Arena All-Star

Story by Kyle Partain
Photograph by Sharon Fibelkorn

Typhoons SunsetDespite the fact she’s 22 years old, Sunset still runs faster than rider Tom Wilson can fire his gun in mounted-shooting competitions. The two have never set the mounted-shooting world on fire, but that hasn’t stopped them from having fun in the sport.

There were 29 horses and riders who took part in the first Cowboy Mounted Shooting Association World Championships in 1994. Tycoons Sunset, was just 7 years old at the time and was competing in her first competitive event.

Fifteen years later, Sunset has reached a ripe old age of 22, and is still carrying Tom Wilson into the arena at mounted shooting matches along the West Coast. Wilson is 69, so the pair would definitely qualify as the oldest horse-rider tandem at just about any match they attend. Make no mistake; Tom and Sunset haven’t exactly set the mounted-shooting world on fire with their accomplishments. The pair is mostly in it to have a good time and hang out with old friends.

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La Pialada

Pablo LazanoAt an Argentine ranch roping, the author reconnects with the gaucho life he once lived and reflects on gaucho gear and techniques.






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Trail-Course Tips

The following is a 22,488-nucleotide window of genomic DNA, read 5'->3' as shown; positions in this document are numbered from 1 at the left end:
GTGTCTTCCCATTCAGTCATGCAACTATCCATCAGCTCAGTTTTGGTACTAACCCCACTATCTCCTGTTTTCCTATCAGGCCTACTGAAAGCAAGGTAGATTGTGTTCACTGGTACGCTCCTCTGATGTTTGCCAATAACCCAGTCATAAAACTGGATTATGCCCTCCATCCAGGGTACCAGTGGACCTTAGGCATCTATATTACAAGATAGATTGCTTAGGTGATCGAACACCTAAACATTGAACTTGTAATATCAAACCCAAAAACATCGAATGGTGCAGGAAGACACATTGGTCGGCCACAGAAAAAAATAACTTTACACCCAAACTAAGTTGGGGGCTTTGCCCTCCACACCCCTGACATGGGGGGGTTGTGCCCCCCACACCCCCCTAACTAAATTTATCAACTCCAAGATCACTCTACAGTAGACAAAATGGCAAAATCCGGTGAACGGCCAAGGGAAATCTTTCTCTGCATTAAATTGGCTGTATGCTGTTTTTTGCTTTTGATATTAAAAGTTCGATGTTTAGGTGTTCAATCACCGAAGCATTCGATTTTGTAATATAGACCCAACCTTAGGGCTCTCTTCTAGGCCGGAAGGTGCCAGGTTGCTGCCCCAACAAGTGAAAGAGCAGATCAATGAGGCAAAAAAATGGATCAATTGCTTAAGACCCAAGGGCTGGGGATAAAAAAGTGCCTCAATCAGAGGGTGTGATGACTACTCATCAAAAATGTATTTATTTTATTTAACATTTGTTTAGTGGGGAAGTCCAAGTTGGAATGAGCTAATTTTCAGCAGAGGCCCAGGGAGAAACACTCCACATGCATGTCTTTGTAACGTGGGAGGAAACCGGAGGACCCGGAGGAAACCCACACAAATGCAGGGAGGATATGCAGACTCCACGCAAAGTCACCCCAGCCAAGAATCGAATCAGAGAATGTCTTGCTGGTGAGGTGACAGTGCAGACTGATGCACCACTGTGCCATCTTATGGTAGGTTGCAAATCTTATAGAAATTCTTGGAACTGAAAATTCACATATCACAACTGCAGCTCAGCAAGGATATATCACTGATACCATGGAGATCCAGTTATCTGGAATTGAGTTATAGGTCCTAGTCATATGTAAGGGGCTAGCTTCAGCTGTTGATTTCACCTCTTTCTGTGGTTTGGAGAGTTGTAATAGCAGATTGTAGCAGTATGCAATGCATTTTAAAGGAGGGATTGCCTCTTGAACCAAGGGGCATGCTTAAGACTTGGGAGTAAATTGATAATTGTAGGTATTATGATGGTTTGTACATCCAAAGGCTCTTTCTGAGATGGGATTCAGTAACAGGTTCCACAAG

ImageAvid ranch-horse-versatility competitor Jimbo Humphreys (featured in March's "Returning to the Ranch" story) routinely teaches trail-course clinics at Stock Horse of Texas Association events. He's a top competitor in the open division in both SHOT and the American Quarter Horse Association. And he believes many competitors make the trail course more difficult by failing to prepare mentally for the class.

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Big Sky Vaqueros

ImageThis Montana-based organization brings together working cowboys and weekend ropers in friendly competitions, while celebrating the ways of the early California vaquero.

It is almost dark by the time I reach Bozeman, Montana. While reading the directions I had scribbled on a small piece of paper, I navigate through an upscale neighborhood on the edge of town. After one last turn, I try to read the street numbers in the dim light. Looking ahead, I see dark silhouettes in cowboy hats roping a dummy right in the middle of the street.

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